No payoff for early season fungicide on corn
Study shows adding fungicide to early-season herbicide showed no economic benefit.
April 29, 2019 By Julienne Isaacs
A new study out of the University of Guelph Ridgetown campus suggests there may be little benefit to early-season fungicide/herbicide combinations.
The practice has come into vogue in the last few years as an attempt to protect or boost corn yield while eliminating costs associated with a later-season pass over the field.
“There’s been interest in Ontario in adding a fungicide to your last in-crop application of glyphosate,” says Peter Sikkema, a professor of weed management, who co-led the study along with his colleague David Hooker, an associate professor in the department of plant agriculture at Ridgetown. “Our question was, ‘Is there value to doing this?’”
Hooker says many corn growers apply glyphosate in glyphosate-resistant corn around the V6 stage to ‘clean up’ late-emerging annual weeds or control difficult perennial weed species like perennial sow thistle.
“Economically, the decision to add a fungicide to the last in-crop herbicide application would only be the cost of the fungicide itself. A $15 per acre investment in fungicide would require a three bushel per acre corn yield response to break even,” Hooker explains.
“Before this research was initiated, there was some evidence from elsewhere that showed significant corn responses to an early fungicide application at weed control timing. Growers asked for more third-party data to help them make more informed decisions.”
The study’s goal was to investigate corn response to each of six different fungicides applied with glyphosate at the V4 to V7 stage of corn development, and to assess whether the co-application of glyphosate and a fungicide caused any early-stage injury in corn.
Study design and results
The study, which was funded by the Grain Farmers of Ontario and Growing Forward 2, consisted of six field experiments conducted between 2014 and 2016.
Fungicides tested in the study in combination with glyphosate (Monsanto’s Roundup WeatherMAX) included pyraclostrobin (BASF’s Headline), pyraclostrobin/fluxapyroxad (BASF’s Priaxor), pyraclostrobin/metconazole (BASF’s Twinline), trifloxystrobin/propiconazole (Bayer CropScience’s Stratego 250EC) and azoxystrobin/propiconazole (Syngenta’s Quilt). An untreated control was included in each experiment.
Treatments were applied using manufacturers’ recommended rates and applied at the V4 to V7 stage in corn.
Corn injury was visually assessed at seven, 14, 21 and 28 days after application (DAA), and disease incidence and severity were visually estimated at 14, 28 and 56 DAA.
While corn injury at seven DAA was slightly higher for Roundup plus Twinline or Stratego compared with Roundup used alone, the other Roundup/fungicide combinations did not result in any increase in injury, and there was zero corn injury at 14, 21 and 28 DAA for all evaluated treatments.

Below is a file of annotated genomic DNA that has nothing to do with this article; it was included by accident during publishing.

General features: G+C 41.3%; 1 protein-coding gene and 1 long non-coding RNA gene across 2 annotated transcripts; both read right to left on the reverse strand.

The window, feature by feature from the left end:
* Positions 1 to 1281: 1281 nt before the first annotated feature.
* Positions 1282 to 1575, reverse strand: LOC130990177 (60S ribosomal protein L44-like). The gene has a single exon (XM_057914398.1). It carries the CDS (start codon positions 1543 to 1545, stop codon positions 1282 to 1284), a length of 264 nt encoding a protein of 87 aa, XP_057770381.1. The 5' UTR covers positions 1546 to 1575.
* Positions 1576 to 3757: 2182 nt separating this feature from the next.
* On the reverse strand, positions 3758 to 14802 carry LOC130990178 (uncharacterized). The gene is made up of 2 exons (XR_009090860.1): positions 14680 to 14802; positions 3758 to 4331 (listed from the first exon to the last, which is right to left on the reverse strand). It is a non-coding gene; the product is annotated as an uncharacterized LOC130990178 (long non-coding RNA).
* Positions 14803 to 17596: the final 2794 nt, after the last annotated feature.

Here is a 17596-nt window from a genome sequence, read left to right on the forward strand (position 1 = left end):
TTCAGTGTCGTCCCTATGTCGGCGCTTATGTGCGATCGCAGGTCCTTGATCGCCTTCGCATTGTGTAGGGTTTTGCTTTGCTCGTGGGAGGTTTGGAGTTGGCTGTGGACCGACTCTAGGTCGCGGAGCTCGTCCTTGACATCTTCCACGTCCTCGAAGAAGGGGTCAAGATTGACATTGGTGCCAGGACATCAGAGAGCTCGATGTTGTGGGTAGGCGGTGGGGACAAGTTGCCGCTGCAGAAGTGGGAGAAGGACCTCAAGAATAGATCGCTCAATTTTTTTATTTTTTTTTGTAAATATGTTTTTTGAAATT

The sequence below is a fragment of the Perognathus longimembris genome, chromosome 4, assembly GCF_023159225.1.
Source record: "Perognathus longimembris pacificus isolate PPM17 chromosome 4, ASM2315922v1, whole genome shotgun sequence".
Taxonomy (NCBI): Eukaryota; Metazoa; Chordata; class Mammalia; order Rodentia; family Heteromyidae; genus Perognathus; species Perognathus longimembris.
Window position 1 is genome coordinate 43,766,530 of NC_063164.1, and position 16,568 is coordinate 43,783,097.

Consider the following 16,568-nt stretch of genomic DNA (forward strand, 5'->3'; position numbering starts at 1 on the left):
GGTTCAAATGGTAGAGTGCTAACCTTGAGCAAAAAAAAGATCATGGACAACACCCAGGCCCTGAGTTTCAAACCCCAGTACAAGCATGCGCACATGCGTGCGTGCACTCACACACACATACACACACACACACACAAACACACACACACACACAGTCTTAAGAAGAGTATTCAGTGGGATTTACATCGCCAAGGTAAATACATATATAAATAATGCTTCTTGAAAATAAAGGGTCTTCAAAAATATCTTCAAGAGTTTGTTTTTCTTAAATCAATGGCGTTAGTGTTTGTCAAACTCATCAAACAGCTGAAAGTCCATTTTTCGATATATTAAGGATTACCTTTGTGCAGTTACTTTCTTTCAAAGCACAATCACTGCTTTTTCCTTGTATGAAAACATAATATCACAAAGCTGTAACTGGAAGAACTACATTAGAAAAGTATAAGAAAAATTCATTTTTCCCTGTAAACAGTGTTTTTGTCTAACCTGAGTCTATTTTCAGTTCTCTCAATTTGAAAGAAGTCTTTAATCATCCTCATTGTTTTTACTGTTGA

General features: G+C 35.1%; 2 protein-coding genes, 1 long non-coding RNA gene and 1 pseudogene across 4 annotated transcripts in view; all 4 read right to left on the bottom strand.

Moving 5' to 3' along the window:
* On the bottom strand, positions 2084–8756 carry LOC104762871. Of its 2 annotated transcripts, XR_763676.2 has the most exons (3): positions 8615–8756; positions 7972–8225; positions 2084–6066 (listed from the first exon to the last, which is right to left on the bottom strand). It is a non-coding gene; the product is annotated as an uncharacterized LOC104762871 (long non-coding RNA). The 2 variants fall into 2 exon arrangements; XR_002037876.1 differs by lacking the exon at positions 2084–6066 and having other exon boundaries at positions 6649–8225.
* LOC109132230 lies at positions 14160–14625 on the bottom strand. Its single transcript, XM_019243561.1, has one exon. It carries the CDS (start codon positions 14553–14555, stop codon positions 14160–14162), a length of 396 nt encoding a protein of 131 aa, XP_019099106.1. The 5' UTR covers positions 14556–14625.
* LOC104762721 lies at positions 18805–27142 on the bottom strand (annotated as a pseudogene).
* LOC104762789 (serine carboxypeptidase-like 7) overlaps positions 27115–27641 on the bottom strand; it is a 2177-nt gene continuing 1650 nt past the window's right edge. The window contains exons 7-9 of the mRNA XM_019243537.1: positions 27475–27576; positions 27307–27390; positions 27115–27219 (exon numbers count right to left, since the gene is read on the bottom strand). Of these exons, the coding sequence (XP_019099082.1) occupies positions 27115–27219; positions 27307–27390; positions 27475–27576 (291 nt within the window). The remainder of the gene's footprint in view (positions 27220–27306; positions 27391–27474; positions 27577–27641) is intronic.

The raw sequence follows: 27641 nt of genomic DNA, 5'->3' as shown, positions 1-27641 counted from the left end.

In terms of disease severity, there was no difference among the treatments evaluated.
“At 28 DAA, the addition of Headline, Priaxor, Twinline, Stratego and Quilt to Roundup reduced disease incidence up to 19 per cent and disease severity up to four per cent compared with glyphosate alone,” note the authors of the study.
However, even though disease incidence decreased with the Roundup/fungicide combinations, there was no difference in corn yield, Hooker says.
“In general the study showed that fungicides reduced low levels of leaf disease in the crop canopies in all six field locations, but there were no grain yield responses to any fungicide applied with glyphosate as a tank mix around the V4 to V7 stage in corn,” he says.
No economic return
While the evidence points to good control of early-season leaf diseases such as eyespot and Physoderma brown spot when fungicides are applied with Roundup at the V4 to V7 stage, Hooker says this control only lasts for a few weeks after application—meaning no protection extends to leaves in the upper part of the canopy, which are important for yield.
“This study and others show very little evidence of a positive return on investment for an early fungicide application at herbicide timing, mainly because foliar diseases are usually at low levels around this time, the activity of a fungicide does not last for very long, and the corn canopy is still early in development,” he says.
“Our data would suggest that when herbicides are applied at this stage, there just isn’t the level of disease pressure that would justify the fungicide,” Sikkema agrees.
Most research shows that the likelihood for economic returns increase when foliar fungicides are applied at silking, Hooker says.
“At silking, growers in Ontario need to consider a fungicide that controls foliar diseases, if warranted, but also with a focus on reducing ear moulds that produce mycotoxins,” he says.
A pass over the field at this time could also include an insecticide tank mix to control western bean cutworm larvae if necessary.